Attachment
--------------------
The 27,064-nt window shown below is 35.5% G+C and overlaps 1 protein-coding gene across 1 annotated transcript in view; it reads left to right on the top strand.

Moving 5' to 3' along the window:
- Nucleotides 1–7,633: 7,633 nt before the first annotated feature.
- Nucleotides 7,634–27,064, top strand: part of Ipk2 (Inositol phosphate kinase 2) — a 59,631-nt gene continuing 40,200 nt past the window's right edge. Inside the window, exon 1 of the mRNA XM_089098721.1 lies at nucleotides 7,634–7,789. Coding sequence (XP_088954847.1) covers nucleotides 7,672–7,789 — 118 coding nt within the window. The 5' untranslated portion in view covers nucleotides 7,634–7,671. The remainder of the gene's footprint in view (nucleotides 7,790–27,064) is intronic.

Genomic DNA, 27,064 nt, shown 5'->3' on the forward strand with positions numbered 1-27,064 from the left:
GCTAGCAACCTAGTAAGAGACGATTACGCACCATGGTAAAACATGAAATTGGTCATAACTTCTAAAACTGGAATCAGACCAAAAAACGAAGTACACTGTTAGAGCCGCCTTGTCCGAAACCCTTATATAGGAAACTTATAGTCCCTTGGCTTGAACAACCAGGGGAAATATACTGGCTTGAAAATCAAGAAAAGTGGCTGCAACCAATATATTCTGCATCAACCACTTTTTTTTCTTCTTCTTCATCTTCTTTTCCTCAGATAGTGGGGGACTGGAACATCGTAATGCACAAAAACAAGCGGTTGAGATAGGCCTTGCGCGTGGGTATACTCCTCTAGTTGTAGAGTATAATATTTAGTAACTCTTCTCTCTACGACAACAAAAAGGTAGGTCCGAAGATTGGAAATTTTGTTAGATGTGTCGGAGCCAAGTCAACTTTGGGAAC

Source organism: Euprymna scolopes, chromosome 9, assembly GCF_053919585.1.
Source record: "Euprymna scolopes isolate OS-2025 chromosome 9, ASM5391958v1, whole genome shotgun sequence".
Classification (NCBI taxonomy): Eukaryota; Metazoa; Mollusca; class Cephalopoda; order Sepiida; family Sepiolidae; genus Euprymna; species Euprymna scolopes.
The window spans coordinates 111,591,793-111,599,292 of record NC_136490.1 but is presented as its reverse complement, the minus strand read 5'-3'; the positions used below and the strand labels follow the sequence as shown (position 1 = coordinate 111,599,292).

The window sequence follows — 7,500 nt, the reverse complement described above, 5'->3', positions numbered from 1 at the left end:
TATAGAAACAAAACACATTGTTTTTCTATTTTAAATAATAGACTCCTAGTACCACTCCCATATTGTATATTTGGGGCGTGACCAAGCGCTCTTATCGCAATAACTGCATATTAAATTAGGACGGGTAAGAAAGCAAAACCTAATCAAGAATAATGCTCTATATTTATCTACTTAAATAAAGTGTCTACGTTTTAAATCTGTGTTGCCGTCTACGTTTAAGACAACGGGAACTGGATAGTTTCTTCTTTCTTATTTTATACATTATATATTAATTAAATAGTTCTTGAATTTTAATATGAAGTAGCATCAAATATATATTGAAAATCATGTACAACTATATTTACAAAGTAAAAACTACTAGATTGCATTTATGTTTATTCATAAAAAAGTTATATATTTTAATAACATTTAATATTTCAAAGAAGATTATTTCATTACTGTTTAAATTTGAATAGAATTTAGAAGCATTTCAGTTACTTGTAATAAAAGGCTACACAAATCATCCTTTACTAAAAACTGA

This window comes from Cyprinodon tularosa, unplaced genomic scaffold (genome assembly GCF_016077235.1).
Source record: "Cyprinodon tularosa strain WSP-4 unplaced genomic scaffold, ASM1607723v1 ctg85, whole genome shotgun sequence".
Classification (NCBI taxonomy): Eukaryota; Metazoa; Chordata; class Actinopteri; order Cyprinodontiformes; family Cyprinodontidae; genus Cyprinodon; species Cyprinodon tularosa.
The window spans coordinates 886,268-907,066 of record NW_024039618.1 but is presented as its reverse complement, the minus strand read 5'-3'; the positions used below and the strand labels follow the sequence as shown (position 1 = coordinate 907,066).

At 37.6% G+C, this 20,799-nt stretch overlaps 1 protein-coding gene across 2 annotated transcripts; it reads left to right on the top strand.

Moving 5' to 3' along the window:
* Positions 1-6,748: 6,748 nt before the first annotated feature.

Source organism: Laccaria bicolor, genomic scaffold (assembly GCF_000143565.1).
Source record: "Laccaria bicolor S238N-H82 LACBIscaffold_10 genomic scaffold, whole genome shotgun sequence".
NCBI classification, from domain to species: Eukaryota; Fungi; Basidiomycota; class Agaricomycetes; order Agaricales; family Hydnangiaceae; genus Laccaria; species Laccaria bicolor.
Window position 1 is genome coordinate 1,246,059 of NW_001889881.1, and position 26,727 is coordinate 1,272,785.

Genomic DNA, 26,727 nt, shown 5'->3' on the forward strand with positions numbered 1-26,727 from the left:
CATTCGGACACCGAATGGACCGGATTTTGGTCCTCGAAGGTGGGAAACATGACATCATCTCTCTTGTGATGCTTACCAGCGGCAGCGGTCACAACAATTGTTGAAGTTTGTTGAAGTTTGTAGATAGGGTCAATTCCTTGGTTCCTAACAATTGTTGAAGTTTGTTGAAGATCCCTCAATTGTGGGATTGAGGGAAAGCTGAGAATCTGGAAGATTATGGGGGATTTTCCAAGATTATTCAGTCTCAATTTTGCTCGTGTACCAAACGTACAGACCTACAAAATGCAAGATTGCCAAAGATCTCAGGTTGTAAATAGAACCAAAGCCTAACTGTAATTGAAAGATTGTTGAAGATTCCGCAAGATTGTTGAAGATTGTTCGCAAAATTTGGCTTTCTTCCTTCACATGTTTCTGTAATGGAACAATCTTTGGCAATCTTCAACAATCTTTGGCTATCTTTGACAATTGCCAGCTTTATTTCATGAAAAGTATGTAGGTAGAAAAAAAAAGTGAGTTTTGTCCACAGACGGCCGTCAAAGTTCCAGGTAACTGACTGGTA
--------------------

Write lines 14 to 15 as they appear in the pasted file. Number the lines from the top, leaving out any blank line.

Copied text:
Source record: "Cyprinodon tularosa strain WSP-4 unplaced genomic scaffold, ASM1607723v1 ctg85, whole genome shotgun sequence".
Classification (NCBI taxonomy): Eukaryota; Metazoa; Chordata; class Actinopteri; order Cyprinodontiformes; family Cyprinodontidae; genus Cyprinodon; species Cyprinodon tularosa.